Jason Collett of Broken Social Scene wanted to take his Basement Review literary/music jams out of Toronto and across the country in an ambitious attempt at embracing new wave Indigenous art (left). Lido – AKA the “Colombian Darling” or “Soundsister,” Pimienta’s blend of electronic beats and Afro-Colombian rhythms will be on the stage at L’Astral tonight in an event that is not to be missed (right). Leanne Betasamosake Simpson is among the talented poets who will be on stage tonight at L’Astral in Montreal in the New Constellations show (centre).
How do you get from Tribe Called Red to Feist to Naomi Klein to Leanne Betasamosake Simpson, and then back again, hitting over a dozen award-winning, renowned and hidden gem literary and music artists in the process?
Two words: New Constellations.
Tonight at L’Astral (205 Ste. Catherine West) the above-mentioned artists and more will take the stage in Montreal for a show embracing contemporary Indigenous and non-Indigenous voices.
The show grew out of a scene that had been building in Toronto for a decade.
“For 10 years, I’ve been doing this scrappy little residency every December called the Basement Review,” said singer/ songwriter Jason Collett of Broken Social Scene. “It started as a lark, but quickly turned into a half-music, half-literary variety show.”
Writer Damian Rogers handles the literary side of the show, and worked with poet Leanne Betasamosake Simpson to draw more Onkwehón:we presence to the show that only grew as the years went on.
“We’ve just been adding more and more Indigenous artists to what we do simply because artistically it’s so rich, this sort of resurgent culture and these next wave Indigenous artists, both in the literary and music world,” said Collett.
Co-founder of the Indigenous record label Revolutions Per Minute Jarrett Martineau is nêhiyaw (Plains Cree) and Dene Suline from Frog Lake First Nation in Alberta, and came on board. Martineau hosts CBC’s “Reclaimed” series, produces music and documentaries, and spoke about where New Constellations fits into his vast experience in the industry.
“I feel like there are a lot more unknowns in a way with this project, and probably another part to it that’s really different is that it’s so loaded politically,” he said.
“Even though we’re not positioning it politically in any way, just by virtue of kind of getting everybody in the same room when they’re not traditionally, and because of the existing relationships that do or don’t exist on the places we’re taking the tour, we’re stepping into some pretty heavy contexts.”
The tour finished its west coast swing last week and hit some unexpected venues.
Playing in Wiikwemkoong, Prince Albert, Thunder Bay or Saskatoon meant addressing diverse crowds from communities struggling with overt violence, racism and other issues.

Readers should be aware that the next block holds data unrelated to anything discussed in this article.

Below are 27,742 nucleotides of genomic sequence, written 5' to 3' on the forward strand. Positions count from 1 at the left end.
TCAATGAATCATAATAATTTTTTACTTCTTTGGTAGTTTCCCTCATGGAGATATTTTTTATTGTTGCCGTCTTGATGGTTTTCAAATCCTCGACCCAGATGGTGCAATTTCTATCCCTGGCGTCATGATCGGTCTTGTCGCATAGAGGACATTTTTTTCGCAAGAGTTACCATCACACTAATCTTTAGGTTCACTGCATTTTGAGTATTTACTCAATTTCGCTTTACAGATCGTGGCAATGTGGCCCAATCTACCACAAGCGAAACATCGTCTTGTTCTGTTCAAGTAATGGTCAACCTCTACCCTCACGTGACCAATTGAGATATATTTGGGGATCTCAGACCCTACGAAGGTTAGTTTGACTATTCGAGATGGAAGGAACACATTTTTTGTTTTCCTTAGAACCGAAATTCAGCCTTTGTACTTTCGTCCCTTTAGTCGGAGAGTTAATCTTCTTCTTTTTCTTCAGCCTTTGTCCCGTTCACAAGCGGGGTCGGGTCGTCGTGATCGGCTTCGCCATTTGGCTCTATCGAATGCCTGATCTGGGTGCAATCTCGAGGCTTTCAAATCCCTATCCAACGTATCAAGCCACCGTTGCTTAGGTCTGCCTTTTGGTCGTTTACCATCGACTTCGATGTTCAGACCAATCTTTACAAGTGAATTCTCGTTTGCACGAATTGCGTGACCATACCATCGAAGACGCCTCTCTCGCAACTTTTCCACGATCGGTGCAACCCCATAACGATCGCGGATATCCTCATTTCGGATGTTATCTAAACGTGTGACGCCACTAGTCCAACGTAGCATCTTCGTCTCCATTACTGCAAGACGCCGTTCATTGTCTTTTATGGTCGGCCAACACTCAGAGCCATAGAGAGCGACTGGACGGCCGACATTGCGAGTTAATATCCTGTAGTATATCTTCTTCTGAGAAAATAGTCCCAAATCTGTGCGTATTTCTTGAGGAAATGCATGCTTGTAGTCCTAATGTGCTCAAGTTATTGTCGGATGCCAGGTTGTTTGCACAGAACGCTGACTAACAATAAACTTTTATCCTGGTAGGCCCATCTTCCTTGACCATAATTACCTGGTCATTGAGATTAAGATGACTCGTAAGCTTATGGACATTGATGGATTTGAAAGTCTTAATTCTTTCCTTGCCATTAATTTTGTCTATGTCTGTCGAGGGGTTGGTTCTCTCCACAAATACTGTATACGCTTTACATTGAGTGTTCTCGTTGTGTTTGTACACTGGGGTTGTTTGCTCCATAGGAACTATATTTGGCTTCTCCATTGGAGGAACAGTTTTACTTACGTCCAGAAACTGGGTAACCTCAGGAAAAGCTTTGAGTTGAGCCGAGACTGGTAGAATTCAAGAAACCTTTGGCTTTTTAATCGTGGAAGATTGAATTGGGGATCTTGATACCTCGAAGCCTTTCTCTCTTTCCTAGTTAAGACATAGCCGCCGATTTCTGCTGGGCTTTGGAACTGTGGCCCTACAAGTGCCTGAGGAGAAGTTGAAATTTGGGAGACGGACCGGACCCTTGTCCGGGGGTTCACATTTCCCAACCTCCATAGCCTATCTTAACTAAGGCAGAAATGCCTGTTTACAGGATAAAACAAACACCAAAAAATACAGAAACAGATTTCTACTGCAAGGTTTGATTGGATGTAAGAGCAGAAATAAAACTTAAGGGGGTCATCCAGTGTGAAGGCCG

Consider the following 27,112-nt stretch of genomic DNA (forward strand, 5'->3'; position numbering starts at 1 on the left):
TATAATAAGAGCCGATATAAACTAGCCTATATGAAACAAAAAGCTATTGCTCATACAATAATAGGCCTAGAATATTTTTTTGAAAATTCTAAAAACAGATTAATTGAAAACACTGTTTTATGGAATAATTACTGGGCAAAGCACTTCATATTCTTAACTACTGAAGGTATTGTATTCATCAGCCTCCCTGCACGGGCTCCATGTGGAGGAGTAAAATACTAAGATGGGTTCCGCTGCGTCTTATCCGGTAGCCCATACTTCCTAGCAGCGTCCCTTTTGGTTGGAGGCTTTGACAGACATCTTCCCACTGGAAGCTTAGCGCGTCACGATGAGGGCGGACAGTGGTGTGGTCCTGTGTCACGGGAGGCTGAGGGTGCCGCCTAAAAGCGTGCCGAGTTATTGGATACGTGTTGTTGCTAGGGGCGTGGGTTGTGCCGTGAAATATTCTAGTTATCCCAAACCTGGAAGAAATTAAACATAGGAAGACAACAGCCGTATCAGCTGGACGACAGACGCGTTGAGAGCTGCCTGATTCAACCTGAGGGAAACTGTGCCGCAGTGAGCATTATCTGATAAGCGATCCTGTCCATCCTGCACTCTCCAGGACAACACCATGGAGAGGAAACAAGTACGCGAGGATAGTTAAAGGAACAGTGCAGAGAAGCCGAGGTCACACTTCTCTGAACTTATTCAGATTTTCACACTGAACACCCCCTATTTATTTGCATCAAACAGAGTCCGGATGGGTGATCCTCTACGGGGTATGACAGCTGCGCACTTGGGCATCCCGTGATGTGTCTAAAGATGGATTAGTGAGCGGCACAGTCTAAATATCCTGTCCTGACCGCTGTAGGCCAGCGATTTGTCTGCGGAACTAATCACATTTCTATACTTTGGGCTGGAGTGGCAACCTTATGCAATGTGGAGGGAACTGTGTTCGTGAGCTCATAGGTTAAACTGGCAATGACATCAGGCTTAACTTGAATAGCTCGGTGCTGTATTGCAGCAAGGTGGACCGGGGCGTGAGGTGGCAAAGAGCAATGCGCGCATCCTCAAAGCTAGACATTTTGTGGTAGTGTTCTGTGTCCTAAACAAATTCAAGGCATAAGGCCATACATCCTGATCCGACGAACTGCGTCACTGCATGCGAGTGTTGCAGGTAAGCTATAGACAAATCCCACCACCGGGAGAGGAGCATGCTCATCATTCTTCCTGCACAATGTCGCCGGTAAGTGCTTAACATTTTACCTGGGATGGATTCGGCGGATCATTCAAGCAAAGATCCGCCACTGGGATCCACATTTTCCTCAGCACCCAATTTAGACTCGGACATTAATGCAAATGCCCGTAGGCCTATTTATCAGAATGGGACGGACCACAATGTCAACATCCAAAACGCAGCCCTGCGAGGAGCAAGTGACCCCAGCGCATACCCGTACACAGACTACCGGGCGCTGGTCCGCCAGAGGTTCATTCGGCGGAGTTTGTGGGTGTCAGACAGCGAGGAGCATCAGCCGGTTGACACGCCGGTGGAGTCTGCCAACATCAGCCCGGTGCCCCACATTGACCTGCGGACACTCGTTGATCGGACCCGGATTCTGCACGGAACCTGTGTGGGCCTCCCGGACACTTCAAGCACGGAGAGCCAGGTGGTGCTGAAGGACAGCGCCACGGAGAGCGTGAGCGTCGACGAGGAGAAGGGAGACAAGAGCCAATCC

The show, according to Martineau, provided a venue rarely available in such places.
“When we go into Thunder Bay there were a lot of people who came out, who I don’t think are often in the same room together, and people afterwards were saying, ‘we really needed this. This community needed a show like this. It was important to see all these people up there, and to really try to have something solid happen in the community,’” said Martineau.
The crew was in the Maritimes this week with performances in Halifax and Fredericton before tonight’s performance, which will be followed by one in Ottawa and then Kitigan Zibi.
“It’s been a crazy good response,” said Martineau. “Not that I expected otherwise, but it’s been pretty amazing actually to see. One of our hopes for this project, and part of the experiment really, was both about bringing two very different communities – and probably more than two – of artists together in terms of the Indigenous and non-Indigenous artists coming together on stage and working together. We also had really hoped that would be the case in terms of the audience… People have been consistently blown away by it.”
The show bounces between music and literary acts like an old school review. Sets are short (10-15 minutes), so be it a storyteller, poet or musician, the artist is forced to kill it out of the gates.
“It brings everybody’s A-game. It’s a really good healthy friction between artists to watch their peer put on an amazing performance and then they got to figure out a way to top it,” said Collett.
Being a non-Indigenous artist, Collett continues to learn how to respectfully navigate the music scene alongside his Indigenous counterparts, and it’s a challenge he embraces.
“My job is to really try to limit the amount of mistakes that I make, and I’m going to make them,” he said. “It’s an inevitable part of the process of engaging, but one just tries to listen and learn and not make a total ass of themselves. That’s my responsibility here.”
Tickets start at $25 and are available at newconstellations. ca. Doors open at 7 p.m., show starts at 8.
The show places all artists on the same plane and lets the audience enjoy the collaboration.
“It’s not an educate-the-public show,” said Martineau. “It’s like let the merit of the work and the artists do their thing and let that stand on it’s own terms, and when you see everybody beside each other, everybody holds their own and everybody’s super strong. I haven’t seen something like that before.”